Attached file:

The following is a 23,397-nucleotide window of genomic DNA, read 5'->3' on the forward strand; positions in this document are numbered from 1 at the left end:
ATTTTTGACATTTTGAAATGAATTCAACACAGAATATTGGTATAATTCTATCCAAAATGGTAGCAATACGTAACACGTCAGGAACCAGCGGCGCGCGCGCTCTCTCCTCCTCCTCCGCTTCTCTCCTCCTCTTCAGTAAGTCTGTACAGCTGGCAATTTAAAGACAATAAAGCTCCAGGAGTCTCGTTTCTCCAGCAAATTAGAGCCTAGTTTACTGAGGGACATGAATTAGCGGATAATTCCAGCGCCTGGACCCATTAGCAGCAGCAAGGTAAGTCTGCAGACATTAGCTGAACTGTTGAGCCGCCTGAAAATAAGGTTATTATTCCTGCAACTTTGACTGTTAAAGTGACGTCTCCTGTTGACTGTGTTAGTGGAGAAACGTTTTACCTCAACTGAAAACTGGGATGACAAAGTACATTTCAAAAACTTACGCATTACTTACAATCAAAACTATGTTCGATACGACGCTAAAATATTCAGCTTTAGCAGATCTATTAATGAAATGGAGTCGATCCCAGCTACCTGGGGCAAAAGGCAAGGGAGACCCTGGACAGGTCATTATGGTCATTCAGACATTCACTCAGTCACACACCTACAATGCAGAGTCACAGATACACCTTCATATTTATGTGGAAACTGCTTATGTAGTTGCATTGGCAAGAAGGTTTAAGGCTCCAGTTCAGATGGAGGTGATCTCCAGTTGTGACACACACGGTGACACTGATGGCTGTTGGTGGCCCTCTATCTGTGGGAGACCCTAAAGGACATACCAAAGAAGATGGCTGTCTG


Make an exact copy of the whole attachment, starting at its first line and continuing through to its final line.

The following is a 23,397-nucleotide window of genomic DNA, read 5'->3' on the forward strand; positions in this document are numbered from 1 at the left end:
ATTTTTGACATTTTGAAATGAATTCAACACAGAATATTGGTATAATTCTATCCAAAATGGTAGCAATACGTAACACGTCAGGAACCAGCGGCGCGCGCGCTCTCTCCTCCTCCTCCGCTTCTCTCCTCCTCTTCAGTAAGTCTGTACAGCTGGCAATTTAAAGACAATAAAGCTCCAGGAGTCTCGTTTCTCCAGCAAATTAGAGCCTAGTTTACTGAGGGACATGAATTAGCGGATAATTCCAGCGCCTGGACCCATTAGCAGCAGCAAGGTAAGTCTGCAGACATTAGCTGAACTGTTGAGCCGCCTGAAAATAAGGTTATTATTCCTGCAACTTTGACTGTTAAAGTGACGTCTCCTGTTGACTGTGTTAGTGGAGAAACGTTTTACCTCAACTGAAAACTGGGATGACAAAGTACATTTCAAAAACTTACGCATTACTTACAATCAAAACTATGTTCGATACGACGCTAAAATATTCAGCTTTAGCAGATCTATTAATGAAATGGAGTCGATCCCAGCTACCTGGGGCAAAAGGCAAGGGAGACCCTGGACAGGTCATTATGGTCATTCAGACATTCACTCAGTCACACACCTACAATGCAGAGTCACAGATACACCTTCATATTTATGTGGAAACTGCTTATGTAGTTGCATTGGCAAGAAGGTTTAAGGCTCCAGTTCAGATGGAGGTGATCTCCAGTTGTGACACACACGGTGACACTGATGGCTGTTGGTGGCCCTCTATCTGTGGGAGACCCTAAAGGACATACCAAAGAAGATGGCTGTCTG